By eliminating the NMD-sensitive neurons in the part of the nervous system that evoked sneezes in the mice, they blocked the sneeze reflex. Those neurons all make a protein called the neuromedin B receptor. In mice lacking that receptor, sneezing again was greatly reduced.
“Interestingly, none of these sneeze-evoking neurons were housed in any of the known regions of the brainstem linked to breathing and respiration,” Prof Liu said. “Although we found that sneeze-evoking cells are in a different region of the brain than the region that controls breathing, we also found that the cells in those two regions were directly connected via their axons, the wiring of nerve cells.”
By exposing part of the mouse brain to the NMB peptide, the researchers found they could directly stimulate the sneeze reflex, even though they had not been exposed to any capsaicin, histamine or other allergens.
Since many viruses and other pathogens are spread in part by aerosolised droplets, Prof Liu said it may be possible to limit the spread of those pathogens by targeting NMB or its receptor to limit sneezing in those known to be infected.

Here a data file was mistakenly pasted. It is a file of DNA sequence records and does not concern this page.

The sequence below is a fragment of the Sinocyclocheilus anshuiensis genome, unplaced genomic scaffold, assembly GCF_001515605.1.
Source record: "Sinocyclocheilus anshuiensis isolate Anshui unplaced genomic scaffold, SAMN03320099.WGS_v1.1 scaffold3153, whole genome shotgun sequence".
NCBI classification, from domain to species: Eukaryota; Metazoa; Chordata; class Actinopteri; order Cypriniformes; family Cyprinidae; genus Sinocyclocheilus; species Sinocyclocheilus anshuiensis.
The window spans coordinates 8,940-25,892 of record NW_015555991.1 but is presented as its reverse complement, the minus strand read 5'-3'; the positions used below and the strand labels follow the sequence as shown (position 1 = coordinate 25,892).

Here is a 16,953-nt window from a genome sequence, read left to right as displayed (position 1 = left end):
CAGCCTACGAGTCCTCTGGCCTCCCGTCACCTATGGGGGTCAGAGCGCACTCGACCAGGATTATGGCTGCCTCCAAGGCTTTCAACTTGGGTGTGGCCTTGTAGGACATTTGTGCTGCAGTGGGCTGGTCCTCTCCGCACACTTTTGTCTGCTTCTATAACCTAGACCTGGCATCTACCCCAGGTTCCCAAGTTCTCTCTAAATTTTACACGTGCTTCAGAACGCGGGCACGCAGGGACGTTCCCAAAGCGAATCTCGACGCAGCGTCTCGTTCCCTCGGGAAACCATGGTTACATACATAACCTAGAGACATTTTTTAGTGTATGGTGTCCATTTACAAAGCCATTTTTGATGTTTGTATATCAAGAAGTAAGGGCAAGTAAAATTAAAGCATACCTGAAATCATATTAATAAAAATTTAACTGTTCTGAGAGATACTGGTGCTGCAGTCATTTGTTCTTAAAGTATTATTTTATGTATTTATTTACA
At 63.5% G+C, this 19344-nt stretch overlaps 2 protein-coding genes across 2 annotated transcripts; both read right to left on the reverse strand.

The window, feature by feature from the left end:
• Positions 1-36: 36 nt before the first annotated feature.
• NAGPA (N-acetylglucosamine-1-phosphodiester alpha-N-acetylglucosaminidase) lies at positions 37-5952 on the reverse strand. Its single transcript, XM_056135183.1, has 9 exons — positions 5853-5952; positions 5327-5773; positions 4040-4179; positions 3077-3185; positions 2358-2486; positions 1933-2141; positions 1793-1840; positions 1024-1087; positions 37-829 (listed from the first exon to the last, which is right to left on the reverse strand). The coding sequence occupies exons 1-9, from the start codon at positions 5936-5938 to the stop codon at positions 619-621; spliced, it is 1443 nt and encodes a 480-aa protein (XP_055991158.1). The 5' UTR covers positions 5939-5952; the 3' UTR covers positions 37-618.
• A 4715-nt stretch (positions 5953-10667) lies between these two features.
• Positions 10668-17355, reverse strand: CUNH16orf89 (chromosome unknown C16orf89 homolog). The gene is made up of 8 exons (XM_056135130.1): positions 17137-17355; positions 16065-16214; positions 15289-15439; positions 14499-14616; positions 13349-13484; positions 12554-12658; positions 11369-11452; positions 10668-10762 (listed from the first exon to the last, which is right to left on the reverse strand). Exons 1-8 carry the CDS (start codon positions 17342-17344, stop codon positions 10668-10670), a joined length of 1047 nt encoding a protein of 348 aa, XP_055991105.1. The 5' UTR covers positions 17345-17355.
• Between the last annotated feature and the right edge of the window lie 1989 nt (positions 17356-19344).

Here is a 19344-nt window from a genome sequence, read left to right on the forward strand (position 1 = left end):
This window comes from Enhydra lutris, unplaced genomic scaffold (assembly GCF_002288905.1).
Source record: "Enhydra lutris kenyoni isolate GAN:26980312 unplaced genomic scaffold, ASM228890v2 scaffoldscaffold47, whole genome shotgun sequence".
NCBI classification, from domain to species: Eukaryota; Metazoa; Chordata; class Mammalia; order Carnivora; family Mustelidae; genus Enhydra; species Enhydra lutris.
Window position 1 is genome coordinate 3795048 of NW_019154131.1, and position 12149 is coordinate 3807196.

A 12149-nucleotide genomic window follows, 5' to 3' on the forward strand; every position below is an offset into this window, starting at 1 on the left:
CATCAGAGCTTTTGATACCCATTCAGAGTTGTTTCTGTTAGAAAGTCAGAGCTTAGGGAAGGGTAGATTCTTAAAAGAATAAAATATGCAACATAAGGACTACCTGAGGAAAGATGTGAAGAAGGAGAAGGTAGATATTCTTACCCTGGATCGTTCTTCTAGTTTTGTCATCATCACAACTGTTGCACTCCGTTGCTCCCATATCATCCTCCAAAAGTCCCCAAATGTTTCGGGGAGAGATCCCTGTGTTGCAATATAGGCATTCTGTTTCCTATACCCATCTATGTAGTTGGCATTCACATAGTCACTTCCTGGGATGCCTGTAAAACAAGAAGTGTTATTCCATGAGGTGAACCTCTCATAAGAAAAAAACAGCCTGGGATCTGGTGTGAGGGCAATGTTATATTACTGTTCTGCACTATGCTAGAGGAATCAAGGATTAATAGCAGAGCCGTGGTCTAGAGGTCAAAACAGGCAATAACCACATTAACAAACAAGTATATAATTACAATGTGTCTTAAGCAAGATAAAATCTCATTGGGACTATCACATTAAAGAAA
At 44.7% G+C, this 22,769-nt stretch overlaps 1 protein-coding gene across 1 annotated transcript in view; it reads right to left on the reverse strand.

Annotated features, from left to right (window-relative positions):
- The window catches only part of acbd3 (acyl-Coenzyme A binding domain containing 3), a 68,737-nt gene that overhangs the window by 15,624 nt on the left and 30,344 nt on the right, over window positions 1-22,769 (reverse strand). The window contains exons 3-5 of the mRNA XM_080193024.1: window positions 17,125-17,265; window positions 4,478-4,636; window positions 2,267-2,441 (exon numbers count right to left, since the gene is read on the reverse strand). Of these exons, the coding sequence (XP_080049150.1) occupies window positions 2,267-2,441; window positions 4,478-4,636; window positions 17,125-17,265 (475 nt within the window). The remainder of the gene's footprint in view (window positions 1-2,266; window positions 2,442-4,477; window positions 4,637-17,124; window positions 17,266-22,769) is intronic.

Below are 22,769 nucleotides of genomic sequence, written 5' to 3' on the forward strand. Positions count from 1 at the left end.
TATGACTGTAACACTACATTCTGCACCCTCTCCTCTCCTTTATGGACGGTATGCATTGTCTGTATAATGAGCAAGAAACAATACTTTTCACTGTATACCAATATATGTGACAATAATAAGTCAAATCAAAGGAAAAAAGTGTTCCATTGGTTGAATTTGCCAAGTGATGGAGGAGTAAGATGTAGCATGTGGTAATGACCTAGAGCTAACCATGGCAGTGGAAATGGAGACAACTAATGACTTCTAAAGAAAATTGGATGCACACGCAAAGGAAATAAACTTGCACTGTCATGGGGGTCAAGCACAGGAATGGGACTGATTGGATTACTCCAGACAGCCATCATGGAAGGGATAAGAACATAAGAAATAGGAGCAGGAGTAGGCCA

“A sneeze can create 20 000 virus-containing droplets that can stay in the air for up to 10 minutes,” Liu Prof explained. “By contrast, a cough produces closer to 3000 droplets, or about the same number produced by talking for a few minutes. To prevent future viral outbreaks and help treat pathological sneezing caused by allergens, it will be important to understand the pathways that cause sneezing in order to block them. By identifying neurons that mediate the sneeze reflex, as well as neuropeptides that activate these neurons, we have discovered targets that could lead to treatments for pathological sneezing or strategies for limiting the spread of infections.”